Justice Breyer noted the tension that exists between not giving legitimate inventions the protections they deserve and giving protection to inventions that do not deserve it. Counsel for i4i particularly stressed the need for protecting inventors and their inventions. In particular, he reminded the Justices that an inventor must completely describe his or her invention to the public in order to obtain a patent, which prevents the inventor from protecting his or her invention in other ways. The Justices also focused on the exact language of the statute (35 U.S.C. § 282) and the Court’s prior cases addressing the burden of proof. The parties also discussed how to instruct a jury about prior art that the Patent Office did consider.

  • A copy of the transcript can be downloaded here.
  • The Supreme Court docket for this case is located here.
  • The various briefs can be found here.

A decision is expected later this summer. Note that Chief Justice Roberts did not participate in the oral argument.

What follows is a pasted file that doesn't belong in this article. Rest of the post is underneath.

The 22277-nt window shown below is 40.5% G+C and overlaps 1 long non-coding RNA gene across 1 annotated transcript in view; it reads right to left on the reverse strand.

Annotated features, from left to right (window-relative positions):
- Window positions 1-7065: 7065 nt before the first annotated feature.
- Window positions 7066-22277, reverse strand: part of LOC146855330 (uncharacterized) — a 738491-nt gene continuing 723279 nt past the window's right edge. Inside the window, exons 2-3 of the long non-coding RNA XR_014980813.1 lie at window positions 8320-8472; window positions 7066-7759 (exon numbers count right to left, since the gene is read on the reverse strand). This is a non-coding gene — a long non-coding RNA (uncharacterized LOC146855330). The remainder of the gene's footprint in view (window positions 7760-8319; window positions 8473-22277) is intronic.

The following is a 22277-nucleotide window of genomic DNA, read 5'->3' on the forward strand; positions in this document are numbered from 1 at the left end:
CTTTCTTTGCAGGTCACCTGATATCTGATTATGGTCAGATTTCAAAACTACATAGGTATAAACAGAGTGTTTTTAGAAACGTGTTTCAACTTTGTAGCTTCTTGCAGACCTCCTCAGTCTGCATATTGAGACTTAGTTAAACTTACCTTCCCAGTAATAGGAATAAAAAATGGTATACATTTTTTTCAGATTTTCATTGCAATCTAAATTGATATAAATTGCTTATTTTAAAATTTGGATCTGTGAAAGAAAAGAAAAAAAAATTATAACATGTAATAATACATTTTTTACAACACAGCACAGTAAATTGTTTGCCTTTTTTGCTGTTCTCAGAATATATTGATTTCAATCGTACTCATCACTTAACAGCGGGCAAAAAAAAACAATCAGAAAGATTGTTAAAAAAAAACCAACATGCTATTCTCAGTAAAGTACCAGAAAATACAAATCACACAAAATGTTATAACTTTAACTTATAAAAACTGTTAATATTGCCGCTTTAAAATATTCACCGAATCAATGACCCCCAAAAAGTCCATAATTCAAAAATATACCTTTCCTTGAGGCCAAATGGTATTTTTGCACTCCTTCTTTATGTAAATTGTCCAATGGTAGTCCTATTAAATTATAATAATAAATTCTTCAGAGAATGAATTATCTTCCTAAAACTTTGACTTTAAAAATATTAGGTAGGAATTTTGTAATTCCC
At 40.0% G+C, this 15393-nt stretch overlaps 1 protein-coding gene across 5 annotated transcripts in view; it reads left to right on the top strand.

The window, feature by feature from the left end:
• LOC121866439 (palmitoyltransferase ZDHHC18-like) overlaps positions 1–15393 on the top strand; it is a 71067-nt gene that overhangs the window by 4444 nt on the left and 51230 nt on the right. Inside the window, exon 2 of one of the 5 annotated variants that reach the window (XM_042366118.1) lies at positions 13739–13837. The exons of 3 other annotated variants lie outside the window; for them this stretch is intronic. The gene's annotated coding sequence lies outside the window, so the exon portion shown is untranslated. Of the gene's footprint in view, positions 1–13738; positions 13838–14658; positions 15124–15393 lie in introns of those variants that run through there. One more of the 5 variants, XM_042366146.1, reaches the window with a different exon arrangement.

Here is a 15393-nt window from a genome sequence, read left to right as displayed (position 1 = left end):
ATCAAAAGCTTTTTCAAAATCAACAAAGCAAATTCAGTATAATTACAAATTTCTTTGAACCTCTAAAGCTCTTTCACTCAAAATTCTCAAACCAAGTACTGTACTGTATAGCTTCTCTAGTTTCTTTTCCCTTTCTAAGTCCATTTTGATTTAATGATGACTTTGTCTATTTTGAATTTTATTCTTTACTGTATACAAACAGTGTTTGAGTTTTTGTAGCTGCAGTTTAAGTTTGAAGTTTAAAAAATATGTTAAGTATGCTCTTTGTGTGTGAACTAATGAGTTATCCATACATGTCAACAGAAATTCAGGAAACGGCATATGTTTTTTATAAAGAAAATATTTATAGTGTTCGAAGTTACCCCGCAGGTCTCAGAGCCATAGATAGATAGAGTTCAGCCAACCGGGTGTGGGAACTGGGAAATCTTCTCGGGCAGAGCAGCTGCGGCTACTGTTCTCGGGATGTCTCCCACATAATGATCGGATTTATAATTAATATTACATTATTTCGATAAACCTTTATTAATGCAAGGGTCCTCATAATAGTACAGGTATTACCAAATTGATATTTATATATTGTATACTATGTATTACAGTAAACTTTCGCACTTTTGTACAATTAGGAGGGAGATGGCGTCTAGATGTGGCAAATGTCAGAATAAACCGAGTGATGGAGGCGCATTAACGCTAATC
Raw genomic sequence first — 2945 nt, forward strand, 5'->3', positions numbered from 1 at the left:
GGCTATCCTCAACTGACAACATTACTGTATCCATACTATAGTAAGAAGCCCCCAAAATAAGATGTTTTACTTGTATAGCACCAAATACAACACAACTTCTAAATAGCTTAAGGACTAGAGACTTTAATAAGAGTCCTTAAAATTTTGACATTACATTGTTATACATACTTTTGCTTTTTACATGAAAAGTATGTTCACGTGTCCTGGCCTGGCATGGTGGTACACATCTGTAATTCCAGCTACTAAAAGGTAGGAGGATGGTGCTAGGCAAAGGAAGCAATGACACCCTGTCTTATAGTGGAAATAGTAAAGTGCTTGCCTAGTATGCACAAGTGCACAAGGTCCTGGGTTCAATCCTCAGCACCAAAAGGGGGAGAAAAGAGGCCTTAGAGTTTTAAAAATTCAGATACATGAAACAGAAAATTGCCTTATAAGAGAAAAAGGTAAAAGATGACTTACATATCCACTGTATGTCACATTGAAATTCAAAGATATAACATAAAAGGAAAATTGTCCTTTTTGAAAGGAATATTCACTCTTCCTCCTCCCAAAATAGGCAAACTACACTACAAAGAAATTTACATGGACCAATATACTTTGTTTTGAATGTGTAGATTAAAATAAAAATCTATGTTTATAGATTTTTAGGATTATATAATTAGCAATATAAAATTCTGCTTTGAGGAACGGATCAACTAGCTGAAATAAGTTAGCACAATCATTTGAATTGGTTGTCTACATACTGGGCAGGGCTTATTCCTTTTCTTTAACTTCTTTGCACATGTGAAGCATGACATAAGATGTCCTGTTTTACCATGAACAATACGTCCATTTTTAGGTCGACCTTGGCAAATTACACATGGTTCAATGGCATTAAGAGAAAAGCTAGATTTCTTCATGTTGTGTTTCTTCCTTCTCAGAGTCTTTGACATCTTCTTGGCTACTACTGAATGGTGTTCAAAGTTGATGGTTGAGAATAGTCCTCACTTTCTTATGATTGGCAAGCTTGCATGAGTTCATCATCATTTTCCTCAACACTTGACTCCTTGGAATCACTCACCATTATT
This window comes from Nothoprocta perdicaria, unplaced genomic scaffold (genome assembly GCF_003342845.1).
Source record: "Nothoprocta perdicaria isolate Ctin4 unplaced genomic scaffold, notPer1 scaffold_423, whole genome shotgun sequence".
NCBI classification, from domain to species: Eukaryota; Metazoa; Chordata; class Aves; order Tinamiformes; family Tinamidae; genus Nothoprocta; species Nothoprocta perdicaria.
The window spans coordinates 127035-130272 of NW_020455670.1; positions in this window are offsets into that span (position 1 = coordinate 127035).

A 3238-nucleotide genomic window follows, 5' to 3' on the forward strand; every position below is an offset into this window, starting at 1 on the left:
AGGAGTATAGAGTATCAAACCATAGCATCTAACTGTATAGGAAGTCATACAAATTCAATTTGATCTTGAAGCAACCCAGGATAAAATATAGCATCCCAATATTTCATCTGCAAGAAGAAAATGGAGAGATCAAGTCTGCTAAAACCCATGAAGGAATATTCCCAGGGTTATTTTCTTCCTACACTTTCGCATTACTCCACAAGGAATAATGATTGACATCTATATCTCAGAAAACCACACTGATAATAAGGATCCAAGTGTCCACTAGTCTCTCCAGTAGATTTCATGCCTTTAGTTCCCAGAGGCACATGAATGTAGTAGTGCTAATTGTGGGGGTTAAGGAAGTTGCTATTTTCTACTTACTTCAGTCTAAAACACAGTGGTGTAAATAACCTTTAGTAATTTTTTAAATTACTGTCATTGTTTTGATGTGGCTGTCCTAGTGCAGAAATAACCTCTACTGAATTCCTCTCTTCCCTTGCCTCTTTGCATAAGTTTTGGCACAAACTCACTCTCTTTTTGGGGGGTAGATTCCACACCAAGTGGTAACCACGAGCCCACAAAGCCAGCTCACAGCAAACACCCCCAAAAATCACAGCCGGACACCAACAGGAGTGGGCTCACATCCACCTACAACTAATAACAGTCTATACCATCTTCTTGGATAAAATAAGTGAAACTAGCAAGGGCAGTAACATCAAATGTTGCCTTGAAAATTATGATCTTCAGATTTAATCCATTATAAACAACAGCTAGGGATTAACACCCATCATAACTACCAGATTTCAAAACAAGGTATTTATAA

Patent Reissue as a Hedge Against Invalidity?

by: Robert Wagner, intellectual property attorney at Picadio Sneath Miller & Norton, P.C.

A recent decision from the Federal Circuit provides a boon for patent owners who are interested in filing suit against infringers but are concerned that their claims may be too broad to survive an invalidity attack. The decision in In re Takana (Case No. 2010-1262, April 15, 2011), allows a patent owner to file a reissue application before the US Patent and Trademark Office and add narrower claims to patent solely as a hedge against a potential invalidity challenge in future litigation.